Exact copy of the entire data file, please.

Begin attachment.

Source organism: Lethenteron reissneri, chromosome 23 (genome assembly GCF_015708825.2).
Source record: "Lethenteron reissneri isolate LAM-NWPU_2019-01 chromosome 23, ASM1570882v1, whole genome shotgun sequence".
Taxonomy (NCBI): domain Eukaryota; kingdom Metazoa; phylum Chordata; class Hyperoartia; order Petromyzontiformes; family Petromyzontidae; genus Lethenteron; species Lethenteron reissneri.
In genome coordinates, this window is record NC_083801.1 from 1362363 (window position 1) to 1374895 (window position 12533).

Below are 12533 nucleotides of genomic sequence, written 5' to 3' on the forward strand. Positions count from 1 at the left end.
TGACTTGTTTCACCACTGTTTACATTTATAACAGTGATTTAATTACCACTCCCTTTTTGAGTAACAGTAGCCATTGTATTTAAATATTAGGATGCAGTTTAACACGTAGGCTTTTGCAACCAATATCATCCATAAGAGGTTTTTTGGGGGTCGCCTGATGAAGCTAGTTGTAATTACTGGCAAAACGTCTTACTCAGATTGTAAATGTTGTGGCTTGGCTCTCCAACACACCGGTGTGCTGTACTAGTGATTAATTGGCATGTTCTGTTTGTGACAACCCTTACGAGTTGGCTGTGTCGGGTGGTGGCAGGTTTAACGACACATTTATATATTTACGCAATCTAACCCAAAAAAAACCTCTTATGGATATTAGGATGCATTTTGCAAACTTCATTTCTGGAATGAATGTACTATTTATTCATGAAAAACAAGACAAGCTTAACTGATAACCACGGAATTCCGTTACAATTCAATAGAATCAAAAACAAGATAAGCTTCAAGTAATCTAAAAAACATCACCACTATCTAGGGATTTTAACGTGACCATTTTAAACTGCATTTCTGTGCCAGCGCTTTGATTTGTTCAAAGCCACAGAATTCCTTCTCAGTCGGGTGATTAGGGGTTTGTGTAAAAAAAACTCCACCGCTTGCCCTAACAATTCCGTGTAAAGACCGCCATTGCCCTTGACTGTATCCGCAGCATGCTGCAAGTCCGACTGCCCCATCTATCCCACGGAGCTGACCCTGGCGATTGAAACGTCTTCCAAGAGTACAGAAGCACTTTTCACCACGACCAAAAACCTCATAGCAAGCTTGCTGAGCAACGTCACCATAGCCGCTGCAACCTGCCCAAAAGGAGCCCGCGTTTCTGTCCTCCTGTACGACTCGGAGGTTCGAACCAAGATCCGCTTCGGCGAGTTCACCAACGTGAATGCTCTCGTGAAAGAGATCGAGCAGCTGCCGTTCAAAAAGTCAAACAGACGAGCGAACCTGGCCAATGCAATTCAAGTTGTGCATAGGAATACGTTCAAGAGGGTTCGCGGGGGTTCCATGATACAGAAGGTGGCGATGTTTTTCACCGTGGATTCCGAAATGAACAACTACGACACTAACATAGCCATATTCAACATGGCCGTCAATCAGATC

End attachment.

Source organism: Lethenteron reissneri, chromosome 23 (genome assembly GCF_015708825.2).
Source record: "Lethenteron reissneri isolate LAM-NWPU_2019-01 chromosome 23, ASM1570882v1, whole genome shotgun sequence".
Taxonomy (NCBI): domain Eukaryota; kingdom Metazoa; phylum Chordata; class Hyperoartia; order Petromyzontiformes; family Petromyzontidae; genus Lethenteron; species Lethenteron reissneri.
In genome coordinates, this window is record NC_083801.1 from 1362363 (window position 1) to 1374895 (window position 12533).

Below are 12533 nucleotides of genomic sequence, written 5' to 3' on the forward strand. Positions count from 1 at the left end.
TGACTTGTTTCACCACTGTTTACATTTATAACAGTGATTTAATTACCACTCCCTTTTTGAGTAACAGTAGCCATTGTATTTAAATATTAGGATGCAGTTTAACACGTAGGCTTTTGCAACCAATATCATCCATAAGAGGTTTTTTGGGGGTCGCCTGATGAAGCTAGTTGTAATTACTGGCAAAACGTCTTACTCAGATTGTAAATGTTGTGGCTTGGCTCTCCAACACACCGGTGTGCTGTACTAGTGATTAATTGGCATGTTCTGTTTGTGACAACCCTTACGAGTTGGCTGTGTCGGGTGGTGGCAGGTTTAACGACACATTTATATATTTACGCAATCTAACCCAAAAAAAACCTCTTATGGATATTAGGATGCATTTTGCAAACTTCATTTCTGGAATGAATGTACTATTTATTCATGAAAAACAAGACAAGCTTAACTGATAACCACGGAATTCCGTTACAATTCAATAGAATCAAAAACAAGATAAGCTTCAAGTAATCTAAAAAACATCACCACTATCTAGGGATTTTAACGTGACCATTTTAAACTGCATTTCTGTGCCAGCGCTTTGATTTGTTCAAAGCCACAGAATTCCTTCTCAGTCGGGTGATTAGGGGTTTGTGTAAAAAAAACTCCACCGCTTGCCCTAACAATTCCGTGTAAAGACCGCCATTGCCCTTGACTGTATCCGCAGCATGCTGCAAGTCCGACTGCCCCATCTATCCCACGGAGCTGACCCTGGCGATTGAAACGTCTTCCAAGAGTACAGAAGCACTTTTCACCACGACCAAAAACCTCATAGCAAGCTTGCTGAGCAACGTCACCATAGCCGCTGCAACCTGCCCAAAAGGAGCCCGCGTTTCTGTCCTCCTGTACGACTCGGAGGTTCGAACCAAGATCCGCTTCGGCGAGTTCACCAACGTGAATGCTCTCGTGAAAGAGATCGAGCAGCTGCCGTTCAAAAAGTCAAACAGACGAGCGAACCTGGCCAATGCAATTCAAGTTGTGCATAGGAATACGTTCAAGAGGGTTCGCGGGGGTTCCATGATACAGAAGGTGGCGATGTTTTTCACCGTGGATTCCGAAATGAACAACTACGACACTAACATAGCCATATTCAACATGGCCGTCAATCAGATC